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September 28, 2011 | Viewpoints | Number 19

Magazine makes for good ‘devotional’ reading



In your June 13 editorial, “Conversing in the ‘big tent,’” you say that Canadian Mennonite is primarily about reporting and dialogue, and not a devotional journal. As I read through some of the articles, editorial and stories of the pain in people’s lives, I found myself in devotion to God, who is with each one of us individually and in community as we journey through life and its coloured issues.



The Old Testament records a lot of David’s experiences and behaviours in his life. I see the Psalms as the devotional journal that resulted from those reports of his friends, family, neighbours and nations.



Thus, current experiences in personal, family, community and global life that inspire articles in this magazine are great fodder for repentance, prayer and devotion to our God, who sees us through when one of us or our spouses is struggling with addiction or going through a manic or depressive episode due to mental illness (“Building up God’s kingdom together,” Jan. 24, page 4); experiences the loss of a child (“The path of forgiveness,” May 16, page 27); or when one of God’s creatures is blatantly murdered by the military to protect our possessions and freedom (“Aiming at evil: Bin Laden’s death an occasion for soul searching,” May 16, page 13).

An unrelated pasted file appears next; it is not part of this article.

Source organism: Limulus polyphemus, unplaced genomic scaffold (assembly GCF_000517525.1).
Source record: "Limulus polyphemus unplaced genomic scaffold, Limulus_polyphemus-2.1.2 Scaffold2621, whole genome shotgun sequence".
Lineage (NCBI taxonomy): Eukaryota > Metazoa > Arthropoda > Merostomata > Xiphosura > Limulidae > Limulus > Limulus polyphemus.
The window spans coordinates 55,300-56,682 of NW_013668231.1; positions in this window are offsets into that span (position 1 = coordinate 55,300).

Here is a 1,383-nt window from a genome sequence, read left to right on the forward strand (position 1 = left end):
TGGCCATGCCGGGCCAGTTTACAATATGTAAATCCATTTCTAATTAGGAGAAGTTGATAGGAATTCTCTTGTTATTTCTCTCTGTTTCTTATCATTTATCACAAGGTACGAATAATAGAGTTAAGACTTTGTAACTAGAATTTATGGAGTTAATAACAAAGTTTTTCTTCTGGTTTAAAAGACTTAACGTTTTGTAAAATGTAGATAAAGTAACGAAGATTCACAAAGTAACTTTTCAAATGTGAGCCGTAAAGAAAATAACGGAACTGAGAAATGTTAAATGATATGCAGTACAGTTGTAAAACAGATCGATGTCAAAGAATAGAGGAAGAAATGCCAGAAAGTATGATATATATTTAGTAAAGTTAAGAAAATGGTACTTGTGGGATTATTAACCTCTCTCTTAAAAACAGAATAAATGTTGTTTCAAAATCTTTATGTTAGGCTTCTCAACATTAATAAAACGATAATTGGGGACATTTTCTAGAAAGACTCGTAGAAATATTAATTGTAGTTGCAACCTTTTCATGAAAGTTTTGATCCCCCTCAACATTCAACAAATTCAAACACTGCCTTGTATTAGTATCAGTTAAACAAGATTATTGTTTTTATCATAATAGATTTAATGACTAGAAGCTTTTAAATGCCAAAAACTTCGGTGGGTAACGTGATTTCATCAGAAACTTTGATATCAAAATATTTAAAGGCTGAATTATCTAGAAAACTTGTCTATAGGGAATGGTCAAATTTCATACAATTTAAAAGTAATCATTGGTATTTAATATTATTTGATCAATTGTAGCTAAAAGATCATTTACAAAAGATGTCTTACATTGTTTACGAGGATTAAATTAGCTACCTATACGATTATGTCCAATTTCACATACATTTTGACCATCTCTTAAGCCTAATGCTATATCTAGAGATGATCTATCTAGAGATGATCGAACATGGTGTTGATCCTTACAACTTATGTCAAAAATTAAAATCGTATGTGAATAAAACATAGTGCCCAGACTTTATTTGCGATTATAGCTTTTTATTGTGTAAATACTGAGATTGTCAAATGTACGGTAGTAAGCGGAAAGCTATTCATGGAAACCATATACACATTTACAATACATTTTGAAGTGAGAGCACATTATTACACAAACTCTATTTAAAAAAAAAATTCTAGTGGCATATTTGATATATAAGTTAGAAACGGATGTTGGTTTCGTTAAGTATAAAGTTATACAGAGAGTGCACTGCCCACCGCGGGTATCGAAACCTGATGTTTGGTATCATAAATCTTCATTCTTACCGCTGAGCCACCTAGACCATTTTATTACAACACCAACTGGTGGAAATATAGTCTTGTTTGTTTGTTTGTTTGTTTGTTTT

Maria Siemens Matty, Abbotsford, B.C.

Surprised by claim of unhappy First World Mennonites



Thank you for your Aug. 22 editorial, “A new Mennonite archetype.”



I celebrate with you the choice of César García as the general secretary-elect of Mennonite World Conference and appreciate your call for the North American Mennonite church to embrace the diversity of global Anabaptist churches.



I was surprised, however, by your claim that “North American and European Mennonites are not happy that they are no longer the majority.” I cannot ever recall hearing anyone express displeasure with this reality. It gives me great joy that there is such robust growth in the church of the Global South and East.



I recognize that in our wealth and power, Canadian Mennonites have much to learn about walking with our brothers and sisters in humility and grace. Still, if the North American church is indeed unhappy to lose its majority status, then we are in worse spiritual shape than I had imagined.



Brent Kipfer, Brussels, Ont.

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